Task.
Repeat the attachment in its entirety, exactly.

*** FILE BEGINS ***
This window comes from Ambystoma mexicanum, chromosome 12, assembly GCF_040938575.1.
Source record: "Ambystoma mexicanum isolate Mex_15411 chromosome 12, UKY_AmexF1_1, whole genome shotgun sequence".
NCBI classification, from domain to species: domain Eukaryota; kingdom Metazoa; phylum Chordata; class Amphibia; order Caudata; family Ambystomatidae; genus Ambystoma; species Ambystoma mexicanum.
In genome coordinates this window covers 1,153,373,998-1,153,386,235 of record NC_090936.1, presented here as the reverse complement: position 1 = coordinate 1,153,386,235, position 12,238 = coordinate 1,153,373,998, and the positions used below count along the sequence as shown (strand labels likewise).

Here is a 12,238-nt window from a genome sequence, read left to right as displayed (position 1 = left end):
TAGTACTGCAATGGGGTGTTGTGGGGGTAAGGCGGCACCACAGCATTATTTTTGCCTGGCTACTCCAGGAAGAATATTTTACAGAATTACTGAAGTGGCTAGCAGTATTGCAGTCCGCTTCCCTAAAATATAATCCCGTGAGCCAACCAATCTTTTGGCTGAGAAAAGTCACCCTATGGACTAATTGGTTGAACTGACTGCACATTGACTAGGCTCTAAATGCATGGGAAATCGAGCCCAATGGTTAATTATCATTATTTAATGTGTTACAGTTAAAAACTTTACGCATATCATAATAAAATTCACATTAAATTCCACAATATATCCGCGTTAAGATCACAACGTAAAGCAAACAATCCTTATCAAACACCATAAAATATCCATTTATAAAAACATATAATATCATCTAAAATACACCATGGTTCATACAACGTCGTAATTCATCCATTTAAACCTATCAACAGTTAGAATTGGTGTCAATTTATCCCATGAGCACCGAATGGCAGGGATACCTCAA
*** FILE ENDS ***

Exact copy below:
This window comes from Ambystoma mexicanum, chromosome 12, assembly GCF_040938575.1.
Source record: "Ambystoma mexicanum isolate Mex_15411 chromosome 12, UKY_AmexF1_1, whole genome shotgun sequence".
NCBI classification, from domain to species: domain Eukaryota; kingdom Metazoa; phylum Chordata; class Amphibia; order Caudata; family Ambystomatidae; genus Ambystoma; species Ambystoma mexicanum.
In genome coordinates this window covers 1,153,373,998-1,153,386,235 of record NC_090936.1, presented here as the reverse complement: position 1 = coordinate 1,153,386,235, position 12,238 = coordinate 1,153,373,998, and the positions used below count along the sequence as shown (strand labels likewise).

Here is a 12,238-nt window from a genome sequence, read left to right as displayed (position 1 = left end):
TAGTACTGCAATGGGGTGTTGTGGGGGTAAGGCGGCACCACAGCATTATTTTTGCCTGGCTACTCCAGGAAGAATATTTTACAGAATTACTGAAGTGGCTAGCAGTATTGCAGTCCGCTTCCCTAAAATATAATCCCGTGAGCCAACCAATCTTTTGGCTGAGAAAAGTCACCCTATGGACTAATTGGTTGAACTGACTGCACATTGACTAGGCTCTAAATGCATGGGAAATCGAGCCCAATGGTTAATTATCATTATTTAATGTGTTACAGTTAAAAACTTTACGCATATCATAATAAAATTCACATTAAATTCCACAATATATCCGCGTTAAGATCACAACGTAAAGCAAACAATCCTTATCAAACACCATAAAATATCCATTTATAAAAACATATAATATCATCTAAAATACACCATGGTTCATACAACGTCGTAATTCATCCATTTAAACCTATCAACAGTTAGAATTGGTGTCAATTTATCCCATGAGCACCGAATGGCAGGGATACCTCAA